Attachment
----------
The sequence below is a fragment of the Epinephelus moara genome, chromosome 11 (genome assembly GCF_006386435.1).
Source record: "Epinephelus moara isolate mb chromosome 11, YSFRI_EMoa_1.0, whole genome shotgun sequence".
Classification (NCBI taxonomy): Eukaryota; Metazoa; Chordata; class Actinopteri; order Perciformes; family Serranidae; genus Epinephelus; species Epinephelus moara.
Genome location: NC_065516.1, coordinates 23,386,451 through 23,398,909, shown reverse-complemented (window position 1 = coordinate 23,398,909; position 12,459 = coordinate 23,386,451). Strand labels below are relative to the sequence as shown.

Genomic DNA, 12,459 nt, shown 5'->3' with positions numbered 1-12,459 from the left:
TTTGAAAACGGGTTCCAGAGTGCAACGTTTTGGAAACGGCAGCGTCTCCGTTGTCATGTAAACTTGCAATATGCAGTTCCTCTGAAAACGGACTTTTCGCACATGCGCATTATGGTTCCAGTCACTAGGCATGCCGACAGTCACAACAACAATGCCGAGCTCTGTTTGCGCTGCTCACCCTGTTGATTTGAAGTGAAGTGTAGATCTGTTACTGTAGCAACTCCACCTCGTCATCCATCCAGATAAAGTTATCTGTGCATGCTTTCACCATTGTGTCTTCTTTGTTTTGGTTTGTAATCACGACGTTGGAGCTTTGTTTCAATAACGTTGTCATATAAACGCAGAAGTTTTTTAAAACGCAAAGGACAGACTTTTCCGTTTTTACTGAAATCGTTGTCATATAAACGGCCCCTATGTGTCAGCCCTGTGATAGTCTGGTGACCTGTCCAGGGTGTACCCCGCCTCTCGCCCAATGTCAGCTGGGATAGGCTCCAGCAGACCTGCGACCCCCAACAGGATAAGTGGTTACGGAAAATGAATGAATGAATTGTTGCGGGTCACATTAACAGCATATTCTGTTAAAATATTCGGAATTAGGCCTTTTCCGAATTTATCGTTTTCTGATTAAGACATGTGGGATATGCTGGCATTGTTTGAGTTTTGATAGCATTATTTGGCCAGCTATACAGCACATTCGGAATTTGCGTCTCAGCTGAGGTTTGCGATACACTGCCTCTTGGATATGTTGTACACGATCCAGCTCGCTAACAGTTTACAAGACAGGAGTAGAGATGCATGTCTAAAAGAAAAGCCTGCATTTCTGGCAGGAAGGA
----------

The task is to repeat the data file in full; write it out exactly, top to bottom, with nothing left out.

The sequence below is a fragment of the Epinephelus moara genome, chromosome 11 (genome assembly GCF_006386435.1).
Source record: "Epinephelus moara isolate mb chromosome 11, YSFRI_EMoa_1.0, whole genome shotgun sequence".
Classification (NCBI taxonomy): Eukaryota; Metazoa; Chordata; class Actinopteri; order Perciformes; family Serranidae; genus Epinephelus; species Epinephelus moara.
Genome location: NC_065516.1, coordinates 23,386,451 through 23,398,909, shown reverse-complemented (window position 1 = coordinate 23,398,909; position 12,459 = coordinate 23,386,451). Strand labels below are relative to the sequence as shown.

Genomic DNA, 12,459 nt, shown 5'->3' with positions numbered 1-12,459 from the left:
TTTGAAAACGGGTTCCAGAGTGCAACGTTTTGGAAACGGCAGCGTCTCCGTTGTCATGTAAACTTGCAATATGCAGTTCCTCTGAAAACGGACTTTTCGCACATGCGCATTATGGTTCCAGTCACTAGGCATGCCGACAGTCACAACAACAATGCCGAGCTCTGTTTGCGCTGCTCACCCTGTTGATTTGAAGTGAAGTGTAGATCTGTTACTGTAGCAACTCCACCTCGTCATCCATCCAGATAAAGTTATCTGTGCATGCTTTCACCATTGTGTCTTCTTTGTTTTGGTTTGTAATCACGACGTTGGAGCTTTGTTTCAATAACGTTGTCATATAAACGCAGAAGTTTTTTAAAACGCAAAGGACAGACTTTTCCGTTTTTACTGAAATCGTTGTCATATAAACGGCCCCTATGTGTCAGCCCTGTGATAGTCTGGTGACCTGTCCAGGGTGTACCCCGCCTCTCGCCCAATGTCAGCTGGGATAGGCTCCAGCAGACCTGCGACCCCCAACAGGATAAGTGGTTACGGAAAATGAATGAATGAATTGTTGCGGGTCACATTAACAGCATATTCTGTTAAAATATTCGGAATTAGGCCTTTTCCGAATTTATCGTTTTCTGATTAAGACATGTGGGATATGCTGGCATTGTTTGAGTTTTGATAGCATTATTTGGCCAGCTATACAGCACATTCGGAATTTGCGTCTCAGCTGAGGTTTGCGATACACTGCCTCTTGGATATGTTGTACACGATCCAGCTCGCTAACAGTTTACAAGACAGGAGTAGAGATGCATGTCTAAAAGAAAAGCCTGCATTTCTGGCAGGAAGGA